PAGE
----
BREAD Talk: Michael O’Malley and MOMO

almost done

I asked a great baker turned teacher of mine if I might interview him for my blog. I am simply fascinated with the work he is doing.  I took a few classes with him in the last few months and he taught me a ton about the bread-baking basics; which were desperately needed. He is an artist, a sculptor, a baker, and a pretty wonderful teacher.  I learned more from him in a two hour class than I have reading three books on sourdough bread.

I have high hopes to start conversations with people like him who are trying to change the world through baking bread, even though they themselves may not be aware of just how great their impact is and will be for people in the future.  Humility goes a long way in my book.

His name is Michael O’Malley and to those of you in the baking community out here in Southern California, you may have already heard of him.  He built a mobile bread oven, which he calls “MOMO,” short for Michael O’Malley’s Mobile Oven. To me it incorporates everything I want to pursue in baking bread: combining community with functionality, making fresh 4-ingredient bread accessible to every person, regardless of who they are or where they come from.  His oven reminds me of something theatrical; like stage plays on wagons during the medieval times, traveling town to town just to make people smile. I can remember learning about it in my college dramaturgy classes.  Back then, everyone in the town would gather to witness some comedy or tragedy brought forth for them. People looked forward to them as a way to be a bigger part of their community, to meet new people, to share an experience.  MOMO has a similar function.  But it certainly has a few more advantages: it’s hip, modern, sustainable, and it can feed a big hungry crowd with freshly baked bread.  Can’t get much better than that, folks!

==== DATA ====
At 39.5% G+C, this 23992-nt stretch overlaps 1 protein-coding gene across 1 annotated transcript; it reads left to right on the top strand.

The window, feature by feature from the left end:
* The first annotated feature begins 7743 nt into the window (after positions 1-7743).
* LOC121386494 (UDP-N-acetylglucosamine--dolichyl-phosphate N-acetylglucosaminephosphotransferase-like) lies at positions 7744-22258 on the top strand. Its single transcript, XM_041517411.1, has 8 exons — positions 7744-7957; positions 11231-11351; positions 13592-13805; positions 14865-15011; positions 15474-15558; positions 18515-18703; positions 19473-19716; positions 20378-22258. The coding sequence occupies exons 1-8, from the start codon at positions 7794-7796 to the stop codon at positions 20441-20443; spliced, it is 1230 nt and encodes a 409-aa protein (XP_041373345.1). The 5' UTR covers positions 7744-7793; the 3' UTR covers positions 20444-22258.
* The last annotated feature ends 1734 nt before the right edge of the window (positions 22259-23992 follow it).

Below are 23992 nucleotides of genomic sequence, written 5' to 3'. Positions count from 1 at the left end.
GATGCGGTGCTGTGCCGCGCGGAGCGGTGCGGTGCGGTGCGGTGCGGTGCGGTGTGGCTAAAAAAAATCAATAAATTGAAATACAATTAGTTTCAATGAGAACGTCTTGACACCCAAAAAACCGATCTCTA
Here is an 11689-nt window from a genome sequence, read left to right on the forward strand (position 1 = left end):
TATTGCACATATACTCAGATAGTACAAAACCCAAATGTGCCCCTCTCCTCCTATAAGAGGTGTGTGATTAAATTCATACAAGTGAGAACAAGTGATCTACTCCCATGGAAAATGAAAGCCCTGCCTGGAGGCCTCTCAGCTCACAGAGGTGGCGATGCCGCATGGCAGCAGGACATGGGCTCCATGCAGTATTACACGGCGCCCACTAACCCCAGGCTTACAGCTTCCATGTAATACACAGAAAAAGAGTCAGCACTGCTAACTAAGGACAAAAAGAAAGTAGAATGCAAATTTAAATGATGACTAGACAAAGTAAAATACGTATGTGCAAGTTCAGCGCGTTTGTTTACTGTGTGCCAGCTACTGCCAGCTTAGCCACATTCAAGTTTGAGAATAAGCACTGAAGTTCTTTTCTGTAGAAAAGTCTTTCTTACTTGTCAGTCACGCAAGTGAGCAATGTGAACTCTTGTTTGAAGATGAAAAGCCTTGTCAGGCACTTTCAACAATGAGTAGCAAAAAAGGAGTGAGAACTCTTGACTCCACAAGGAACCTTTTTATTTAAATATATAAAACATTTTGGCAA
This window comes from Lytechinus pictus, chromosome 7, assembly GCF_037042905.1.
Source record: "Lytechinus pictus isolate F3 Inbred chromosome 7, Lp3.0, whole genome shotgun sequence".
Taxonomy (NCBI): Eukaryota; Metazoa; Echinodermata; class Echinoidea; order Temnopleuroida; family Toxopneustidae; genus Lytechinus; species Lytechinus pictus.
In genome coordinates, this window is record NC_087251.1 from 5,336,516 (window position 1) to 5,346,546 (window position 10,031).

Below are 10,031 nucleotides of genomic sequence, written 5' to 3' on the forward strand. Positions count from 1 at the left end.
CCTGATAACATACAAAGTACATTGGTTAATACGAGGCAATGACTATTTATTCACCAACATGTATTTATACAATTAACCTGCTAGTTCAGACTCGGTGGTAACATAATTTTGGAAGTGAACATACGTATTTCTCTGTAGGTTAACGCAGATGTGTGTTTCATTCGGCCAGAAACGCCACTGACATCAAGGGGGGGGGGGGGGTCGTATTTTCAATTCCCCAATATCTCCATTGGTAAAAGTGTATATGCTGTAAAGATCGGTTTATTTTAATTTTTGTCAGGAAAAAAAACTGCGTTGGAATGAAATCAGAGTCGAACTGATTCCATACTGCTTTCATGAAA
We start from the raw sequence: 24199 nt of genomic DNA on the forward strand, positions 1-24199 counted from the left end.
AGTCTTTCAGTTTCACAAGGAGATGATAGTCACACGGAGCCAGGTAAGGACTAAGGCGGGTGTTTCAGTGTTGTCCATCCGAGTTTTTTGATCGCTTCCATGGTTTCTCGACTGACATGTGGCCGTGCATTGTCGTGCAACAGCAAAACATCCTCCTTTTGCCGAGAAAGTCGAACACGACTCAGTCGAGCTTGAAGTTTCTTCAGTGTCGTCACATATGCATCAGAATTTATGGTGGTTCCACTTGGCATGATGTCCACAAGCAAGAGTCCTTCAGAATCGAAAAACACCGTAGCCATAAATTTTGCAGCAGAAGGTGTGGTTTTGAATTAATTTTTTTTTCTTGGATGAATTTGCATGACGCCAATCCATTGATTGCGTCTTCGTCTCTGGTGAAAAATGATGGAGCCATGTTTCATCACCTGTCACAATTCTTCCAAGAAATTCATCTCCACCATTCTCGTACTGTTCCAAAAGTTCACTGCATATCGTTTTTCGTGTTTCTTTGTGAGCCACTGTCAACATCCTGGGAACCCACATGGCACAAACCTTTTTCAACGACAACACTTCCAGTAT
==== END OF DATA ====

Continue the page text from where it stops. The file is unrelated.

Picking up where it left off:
_________________________________________________________________________________________________________________

How did it all begin?  This bread baking hobby/passion/obsession of your’s?  And how did it stick?

My bread making began many years ago when I was living in Wiscasset, Maine. I was there living and making art at Watershed center for Ceramic Art. A cute little store in Wiscasset called Treats began carrying this bread from Waldoboro called Bodacious bread – later Borealis. It was an amazing bread and my favorite was a cardamom raisin, naturally leavened. I vowed to learn how to bake like this one day. And though many opportunities came along, I deferred taking the plunge…some things you just know are endless rabbit holes. Ten years later and on the other coast, in Pasadena, I got fed up with the horrible bread I was finding. This frustration combined with a trip to Barcelona to do research on Antoni Gaudi…A place on the ground level advertised wood fired pizza. I am sure I was famished but the pizza was gorgeous…it was about bread and a few fresh ingredients…That was it…I was all in.

So when I came back to Pasadena, I began building an oven in my back yard. Then I read as many books as I could and began by making a sour dough culture. I baked twice a day that first month and talked non stop about bread. Like watching someone in love, my friends were equally amused and annoyed by my affection for bread.